6th UPDATE: Facebook Falls Below $38/Share IPO Price And $100 Billion Value
05/21/2012| 02:21pm US/Eastern
--Facebook shares fall below IPO price of $38
--Company's market cap falls below $100 billion
--Facebook's slide weighs on other Internet stocks
(Updates stock quotes.)
By Drew FitzGerald and Matt Jarzemsky
Facebook Inc.'s (FB) shares fell as much as 13.7% Monday and went below the initial public offering price of $38 on just its second day of trading, a black eye for all those involved with the social networking company going public.
Facebook shares recently trimmed some of their losses but were still down 8.7% at $34.90 on the day, in brisk trading. Based on that price, the company is now valued at $95.63 billion, below the $104 billion it was worth at the time of the IPO. Facebook shares need to hit $36.50 for the market cap to go above $100 billion again.
Falling below the offer price so quickly is considered disappointing for a new stock, especially in the case of the most heavily traded IPO of all time. The reasons cited for the decline include an overly aggressive IPO price, the increased number of shares offered and concerns about Facebook's slowing revenue growth.
"The underwriters completely screwed this up," said Michael Pachter, analyst at Wedbush Securities. "This thing should have been half as big as it was, and it would have closed at $45." The stock fell as low as $33 Monday, and the weak debut also is weighing on other Internet stocks.
A spokesman for Morgan Stanley (>> Morgan Stanley), the IPO's lead underwriter, didn't immediately respond to a request for comment.
While investor enthusiasm was high for Facebook shares, the company's more than $100 billion valuation troubled some analysts.
"Facebook's IPO priced at a level well-above where we foresaw compelling 12-month returns," BTIG analyst Richard Greenfield said in a research note Monday. With revenue and earnings growth decelerating in 2012, "we find Facebook's current valuation unappealing."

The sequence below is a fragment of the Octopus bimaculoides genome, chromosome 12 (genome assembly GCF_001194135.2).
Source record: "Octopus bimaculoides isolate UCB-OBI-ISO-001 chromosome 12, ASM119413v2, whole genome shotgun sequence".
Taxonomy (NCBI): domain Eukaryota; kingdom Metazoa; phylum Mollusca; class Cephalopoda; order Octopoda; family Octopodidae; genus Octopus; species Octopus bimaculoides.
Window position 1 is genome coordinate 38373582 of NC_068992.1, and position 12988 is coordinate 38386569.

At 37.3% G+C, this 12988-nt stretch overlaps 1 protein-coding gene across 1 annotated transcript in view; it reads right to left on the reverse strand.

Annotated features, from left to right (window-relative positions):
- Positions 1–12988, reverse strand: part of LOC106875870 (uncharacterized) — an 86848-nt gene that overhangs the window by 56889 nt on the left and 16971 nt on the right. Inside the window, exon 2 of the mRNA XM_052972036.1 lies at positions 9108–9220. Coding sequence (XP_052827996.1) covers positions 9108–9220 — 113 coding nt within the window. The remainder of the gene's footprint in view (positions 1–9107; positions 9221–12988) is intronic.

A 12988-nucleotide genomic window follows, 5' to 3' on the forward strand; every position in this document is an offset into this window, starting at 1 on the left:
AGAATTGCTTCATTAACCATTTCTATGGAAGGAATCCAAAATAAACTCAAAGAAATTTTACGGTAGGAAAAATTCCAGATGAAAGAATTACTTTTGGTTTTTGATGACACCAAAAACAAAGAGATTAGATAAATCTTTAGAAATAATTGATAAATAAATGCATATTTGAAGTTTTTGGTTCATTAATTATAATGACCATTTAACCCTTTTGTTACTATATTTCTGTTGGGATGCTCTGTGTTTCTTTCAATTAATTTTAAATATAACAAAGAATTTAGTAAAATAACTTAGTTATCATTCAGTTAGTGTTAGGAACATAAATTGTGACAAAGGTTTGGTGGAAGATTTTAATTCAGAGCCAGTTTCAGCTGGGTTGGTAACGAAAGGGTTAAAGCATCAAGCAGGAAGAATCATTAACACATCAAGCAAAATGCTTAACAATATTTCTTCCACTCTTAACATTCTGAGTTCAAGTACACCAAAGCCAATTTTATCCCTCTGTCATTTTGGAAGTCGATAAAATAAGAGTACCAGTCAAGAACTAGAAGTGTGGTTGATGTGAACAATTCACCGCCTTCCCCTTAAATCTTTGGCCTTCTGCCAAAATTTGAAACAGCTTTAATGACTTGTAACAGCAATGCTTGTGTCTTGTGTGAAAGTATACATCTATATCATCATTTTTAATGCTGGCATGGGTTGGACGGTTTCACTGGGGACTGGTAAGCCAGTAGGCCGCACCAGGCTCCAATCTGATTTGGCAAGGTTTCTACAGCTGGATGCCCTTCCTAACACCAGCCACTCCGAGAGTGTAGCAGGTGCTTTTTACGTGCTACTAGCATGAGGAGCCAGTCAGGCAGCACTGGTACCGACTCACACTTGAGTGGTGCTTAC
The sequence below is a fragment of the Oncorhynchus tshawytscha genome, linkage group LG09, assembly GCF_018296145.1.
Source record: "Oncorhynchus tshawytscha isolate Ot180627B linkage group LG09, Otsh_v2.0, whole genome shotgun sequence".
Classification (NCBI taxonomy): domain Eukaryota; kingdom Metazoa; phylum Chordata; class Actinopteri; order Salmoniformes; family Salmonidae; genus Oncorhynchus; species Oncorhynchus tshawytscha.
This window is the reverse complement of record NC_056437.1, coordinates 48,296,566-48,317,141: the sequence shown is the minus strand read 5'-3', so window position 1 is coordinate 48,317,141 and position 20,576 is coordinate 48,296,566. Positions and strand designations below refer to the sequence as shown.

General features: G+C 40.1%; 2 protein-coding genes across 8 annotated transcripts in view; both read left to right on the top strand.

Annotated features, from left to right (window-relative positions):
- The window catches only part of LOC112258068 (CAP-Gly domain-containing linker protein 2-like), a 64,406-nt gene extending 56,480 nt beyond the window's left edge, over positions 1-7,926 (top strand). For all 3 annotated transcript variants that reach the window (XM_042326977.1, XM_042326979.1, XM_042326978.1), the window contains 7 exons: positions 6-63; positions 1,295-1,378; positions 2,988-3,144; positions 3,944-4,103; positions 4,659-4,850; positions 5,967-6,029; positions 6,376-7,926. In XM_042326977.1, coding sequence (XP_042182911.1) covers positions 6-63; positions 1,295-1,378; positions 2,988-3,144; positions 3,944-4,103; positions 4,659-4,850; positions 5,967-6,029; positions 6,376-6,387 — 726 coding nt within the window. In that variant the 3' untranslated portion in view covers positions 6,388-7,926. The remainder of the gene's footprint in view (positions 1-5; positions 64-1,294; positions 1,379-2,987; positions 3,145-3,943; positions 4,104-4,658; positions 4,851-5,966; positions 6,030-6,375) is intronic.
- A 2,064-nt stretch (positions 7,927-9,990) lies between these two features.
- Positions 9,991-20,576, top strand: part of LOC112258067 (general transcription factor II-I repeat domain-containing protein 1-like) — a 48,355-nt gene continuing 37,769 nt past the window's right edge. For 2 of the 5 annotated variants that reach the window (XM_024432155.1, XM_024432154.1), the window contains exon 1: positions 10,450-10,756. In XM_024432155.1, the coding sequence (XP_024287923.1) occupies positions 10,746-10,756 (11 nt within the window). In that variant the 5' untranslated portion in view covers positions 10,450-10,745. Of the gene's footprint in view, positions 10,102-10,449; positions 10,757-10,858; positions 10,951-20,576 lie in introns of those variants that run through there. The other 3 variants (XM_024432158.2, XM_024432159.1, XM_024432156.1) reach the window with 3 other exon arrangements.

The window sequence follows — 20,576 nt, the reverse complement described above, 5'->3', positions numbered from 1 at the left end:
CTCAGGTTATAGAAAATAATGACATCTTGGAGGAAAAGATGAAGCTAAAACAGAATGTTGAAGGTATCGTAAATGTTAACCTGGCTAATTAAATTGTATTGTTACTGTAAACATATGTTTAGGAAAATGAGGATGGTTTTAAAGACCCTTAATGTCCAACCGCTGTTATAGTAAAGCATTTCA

The drop Monday has dealt Facebook Chairman and Chief Executive Mark Zuckerberg about $2.2 billion of paper losses, though his stake was still worth more than $17 billion Monday morning. The social network's founder also retains almost 56% of Facebook's voting power.
The slump is likely to turn up the heat on Facebook to boost its performance by generating more revenue from its massive user base, which includes more than 900 million active users. The company's latest first-quarter earnings slipped 12% amid surging expenses.
Revenue actually slipped compared with the fourth quarter, a decline the company blamed on "seasonal trends" in the advertising business and growth in markets where Facebook generates less revenue per user, according to a regulatory filing last month.
Rob Enderle, a principal analyst at San Jose Calif.-based Enderle Group, said Facebook's earnings and revenue don't justify the high price of its stock.
"The insiders made a ton of cash, but the investors who are probably Facebook users lost a lot of money, and it's going to affect their impression of the company," he said. Enderle added that he targets a "conservative" price between $18 and $20 based on the company's earnings and risk.
On Friday, Facebook's shares repeatedly tested the $38 level, but Morgan Stanley reportedly moved to prop up Facebook's stock Friday. Dave Lutz, managing director at Stifel Nicolaus, said Facebook's underwriters might have stopped supporting the stock's price to thwart short-term traders counting on the underwriters buying at $38.
"We think this could just be a technique of Morgan Stanley trying to shake out some of the weaker hands," Lutz said. "What a lot of people will do [when the underwriters continue to step in] is say, 'If the underwriter's not going to let it break through, I'll just sit there and day trade right in front of it.'"
"In theory, [letting the price fall below $38] is a smart idea as long as there's not broader institutional selling," Lutz said. "Where Facebook closes today is going to be very important."
Facebook's weak debut is setting the tone for the whole market. "We're all watching Facebook," Lutz said. "That's going to take the wind out of the broader market, and you're going to have all the Internet stocks selling off."
The disappointing IPO also has dragged down other newly issued online stocks Friday, such as Zynga Inc. (ZNGA), LinkedIn Corp. (>> Linkedin Corporation) and Groupon Inc. (>> Groupon Inc).
On Monday, Zynga fell 1.5% to $7.05, LinkedIn declined 1.4% to $97.65 and Groupon slipped 5.4% to $12.21.
Also, GSV Capital Corp. (>> GSV Capital Corp), a Woodside, Calif.-based fund that invests in venture-backed private companies, posted big declines. GSV has invested in Facebook, Groupon and Zynga, as well as the social-networking company Twitter Inc. GSV fell 7.6% to $12.15.
Many not participating in Facebook's IPO are relieved to be on the sidelines.
"From my standpoint, I'm very happy not to be involved," said Adam Sarhan, head of New York-based fund Sarhan Capital. "There's a lot of hype and hysteria revolving around Facebook."
-By Drew FitzGerald and Matt Jarzemsky, Dow Jones Newswires; 212-416-2909; Andrew.FitzGerald@dowjones.com